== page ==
So what is our hope? Why do we even bother to get married? Well, I think the hope is that the love we share will continue to make us better as individuals and as a couple and that we'll find peace and joy and comfort in our relationship. And it can be easy for that to fall apart...that's why marriage takes constant have to talk about how you're feeling when all you'd really like to do is slam doors or drive away. You have to be forgiving when forgiveness isn't deserved. You have to show love even when you don't feel loved. You have to laugh at the trivial stuff that gets your goat. You have to remember that you too are wonderful and loveable and incredibly flawed. Sticking with it requires a lot. Divorce is a testament to how hard it is—life together isn't successful on a whim. And when you risk the greatest vulnerability and openness, you're likely to get hurt—by a breach of trust, by infidelity, by a betrayal, by trauma, by unmet expectations. And sometimes those hurts become insurmountable.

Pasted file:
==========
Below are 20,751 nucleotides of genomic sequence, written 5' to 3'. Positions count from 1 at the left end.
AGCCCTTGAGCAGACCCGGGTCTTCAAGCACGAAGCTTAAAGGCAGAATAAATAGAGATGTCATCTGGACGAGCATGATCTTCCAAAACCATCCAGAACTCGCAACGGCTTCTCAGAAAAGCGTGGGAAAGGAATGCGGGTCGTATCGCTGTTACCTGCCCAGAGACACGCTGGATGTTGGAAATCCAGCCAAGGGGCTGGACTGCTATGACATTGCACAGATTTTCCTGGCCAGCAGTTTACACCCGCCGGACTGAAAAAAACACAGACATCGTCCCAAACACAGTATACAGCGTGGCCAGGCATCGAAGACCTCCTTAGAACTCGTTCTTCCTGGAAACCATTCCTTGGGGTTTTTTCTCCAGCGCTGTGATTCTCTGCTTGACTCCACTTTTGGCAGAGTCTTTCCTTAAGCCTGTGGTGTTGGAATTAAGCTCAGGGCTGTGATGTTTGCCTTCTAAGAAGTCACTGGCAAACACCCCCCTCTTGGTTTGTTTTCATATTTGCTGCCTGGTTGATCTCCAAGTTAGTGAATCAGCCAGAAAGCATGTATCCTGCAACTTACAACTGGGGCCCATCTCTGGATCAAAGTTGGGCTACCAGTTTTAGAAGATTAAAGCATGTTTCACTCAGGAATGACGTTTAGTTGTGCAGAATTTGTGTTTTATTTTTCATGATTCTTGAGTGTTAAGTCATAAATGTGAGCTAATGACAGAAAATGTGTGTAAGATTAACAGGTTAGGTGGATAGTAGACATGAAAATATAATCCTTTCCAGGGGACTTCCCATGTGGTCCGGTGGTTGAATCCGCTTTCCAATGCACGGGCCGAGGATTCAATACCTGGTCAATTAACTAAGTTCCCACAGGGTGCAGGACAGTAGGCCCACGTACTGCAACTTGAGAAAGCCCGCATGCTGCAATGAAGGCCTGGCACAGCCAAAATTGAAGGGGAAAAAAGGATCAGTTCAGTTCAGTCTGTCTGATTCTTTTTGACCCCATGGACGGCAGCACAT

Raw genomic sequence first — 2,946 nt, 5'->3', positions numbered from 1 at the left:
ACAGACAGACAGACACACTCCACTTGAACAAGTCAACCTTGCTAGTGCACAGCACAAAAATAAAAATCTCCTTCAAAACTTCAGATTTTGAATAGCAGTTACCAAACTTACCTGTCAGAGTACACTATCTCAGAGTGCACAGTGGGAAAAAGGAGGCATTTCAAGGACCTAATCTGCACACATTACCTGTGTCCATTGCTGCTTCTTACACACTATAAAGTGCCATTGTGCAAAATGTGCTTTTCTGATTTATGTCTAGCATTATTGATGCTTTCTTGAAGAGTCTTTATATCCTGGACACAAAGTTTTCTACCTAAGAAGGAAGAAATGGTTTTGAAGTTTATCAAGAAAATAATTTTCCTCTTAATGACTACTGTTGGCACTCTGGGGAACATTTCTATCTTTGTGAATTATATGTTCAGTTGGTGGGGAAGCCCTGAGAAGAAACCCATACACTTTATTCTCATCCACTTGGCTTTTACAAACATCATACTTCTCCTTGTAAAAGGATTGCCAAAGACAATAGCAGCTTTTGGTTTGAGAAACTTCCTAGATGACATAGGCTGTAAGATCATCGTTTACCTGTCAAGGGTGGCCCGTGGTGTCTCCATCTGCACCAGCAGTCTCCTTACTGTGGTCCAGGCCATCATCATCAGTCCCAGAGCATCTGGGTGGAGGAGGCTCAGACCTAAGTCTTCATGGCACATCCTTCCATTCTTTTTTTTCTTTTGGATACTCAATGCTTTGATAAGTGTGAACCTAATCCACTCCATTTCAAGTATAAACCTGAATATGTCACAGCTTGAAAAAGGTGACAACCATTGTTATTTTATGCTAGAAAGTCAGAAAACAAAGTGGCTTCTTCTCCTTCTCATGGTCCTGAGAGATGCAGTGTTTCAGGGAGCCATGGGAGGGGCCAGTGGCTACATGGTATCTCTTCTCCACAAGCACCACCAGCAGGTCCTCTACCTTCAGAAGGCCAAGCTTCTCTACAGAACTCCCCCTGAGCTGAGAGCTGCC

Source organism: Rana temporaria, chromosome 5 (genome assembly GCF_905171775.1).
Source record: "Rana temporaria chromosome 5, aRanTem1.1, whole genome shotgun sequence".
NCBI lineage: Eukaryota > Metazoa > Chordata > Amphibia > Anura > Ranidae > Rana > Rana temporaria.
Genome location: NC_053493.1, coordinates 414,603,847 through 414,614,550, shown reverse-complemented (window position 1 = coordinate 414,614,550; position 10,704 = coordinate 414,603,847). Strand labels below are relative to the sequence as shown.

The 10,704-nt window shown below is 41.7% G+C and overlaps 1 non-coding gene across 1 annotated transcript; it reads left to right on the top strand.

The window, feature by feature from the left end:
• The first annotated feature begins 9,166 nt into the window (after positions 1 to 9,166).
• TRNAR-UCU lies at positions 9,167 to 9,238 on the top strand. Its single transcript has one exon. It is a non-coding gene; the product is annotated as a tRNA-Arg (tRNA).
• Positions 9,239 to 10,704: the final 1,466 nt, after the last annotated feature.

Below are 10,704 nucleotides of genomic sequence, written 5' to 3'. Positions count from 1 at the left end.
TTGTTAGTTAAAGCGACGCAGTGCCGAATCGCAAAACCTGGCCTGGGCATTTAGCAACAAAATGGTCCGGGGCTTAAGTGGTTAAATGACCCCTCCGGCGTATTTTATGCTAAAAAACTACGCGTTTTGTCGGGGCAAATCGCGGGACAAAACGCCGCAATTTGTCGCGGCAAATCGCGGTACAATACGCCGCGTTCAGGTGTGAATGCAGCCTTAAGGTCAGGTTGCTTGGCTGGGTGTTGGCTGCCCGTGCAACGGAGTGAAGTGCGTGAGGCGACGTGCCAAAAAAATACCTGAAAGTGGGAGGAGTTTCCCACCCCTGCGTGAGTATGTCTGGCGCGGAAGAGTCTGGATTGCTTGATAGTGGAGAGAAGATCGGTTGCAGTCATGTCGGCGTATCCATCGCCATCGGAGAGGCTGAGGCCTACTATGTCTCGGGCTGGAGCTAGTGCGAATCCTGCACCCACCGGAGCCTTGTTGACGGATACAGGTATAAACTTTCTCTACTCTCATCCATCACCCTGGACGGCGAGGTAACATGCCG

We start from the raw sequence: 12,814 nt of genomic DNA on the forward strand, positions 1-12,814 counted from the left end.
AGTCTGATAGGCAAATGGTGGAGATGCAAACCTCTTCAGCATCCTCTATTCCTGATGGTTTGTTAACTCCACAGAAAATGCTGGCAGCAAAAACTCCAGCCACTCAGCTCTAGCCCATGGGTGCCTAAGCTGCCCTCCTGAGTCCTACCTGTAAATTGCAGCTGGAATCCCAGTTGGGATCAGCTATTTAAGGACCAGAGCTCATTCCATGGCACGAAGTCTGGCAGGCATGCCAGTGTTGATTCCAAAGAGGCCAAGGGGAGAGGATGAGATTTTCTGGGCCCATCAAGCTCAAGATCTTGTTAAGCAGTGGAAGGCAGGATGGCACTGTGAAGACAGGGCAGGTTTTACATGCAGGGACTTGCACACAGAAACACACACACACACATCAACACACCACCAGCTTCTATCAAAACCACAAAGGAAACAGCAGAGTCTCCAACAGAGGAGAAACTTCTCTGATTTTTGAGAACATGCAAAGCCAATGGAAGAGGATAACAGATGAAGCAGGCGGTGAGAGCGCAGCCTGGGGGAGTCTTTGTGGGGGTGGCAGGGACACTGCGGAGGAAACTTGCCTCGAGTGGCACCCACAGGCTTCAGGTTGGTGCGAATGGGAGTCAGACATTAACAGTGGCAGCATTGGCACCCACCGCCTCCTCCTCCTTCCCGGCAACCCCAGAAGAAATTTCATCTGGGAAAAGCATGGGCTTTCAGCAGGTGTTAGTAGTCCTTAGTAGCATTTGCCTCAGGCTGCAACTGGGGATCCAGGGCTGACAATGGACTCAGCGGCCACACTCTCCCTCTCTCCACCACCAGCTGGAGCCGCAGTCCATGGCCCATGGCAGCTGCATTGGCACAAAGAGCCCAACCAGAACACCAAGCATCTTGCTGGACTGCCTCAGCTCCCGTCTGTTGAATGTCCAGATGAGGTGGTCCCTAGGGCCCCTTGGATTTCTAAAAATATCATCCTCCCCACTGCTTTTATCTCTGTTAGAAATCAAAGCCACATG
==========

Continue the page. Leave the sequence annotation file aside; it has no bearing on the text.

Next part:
I don't say that to be a nay-sayer about marriage—I believe in it. I stick with and work on mine because it's worth it. But I also want us to be honest, it's hard. They tell you that when you're young and engaged..."Marriage is hard" but nothing really tells you how hard it is until you walk the journey together and you face financial struggles, or a major illness, or the loss of a parent, or struggle with infertility, or lose a job, or move away from family—"hard" doesn't even begin to describe those realities. And if you are married or have been married or live in a committed partnered relationship, I'm not telling you anything you don't know...I just want us to be honest about it all. Because if we pretend it's all roses and chocolates and cuddling on the couch, then we set ourselves and those who look to us as an example up for failure.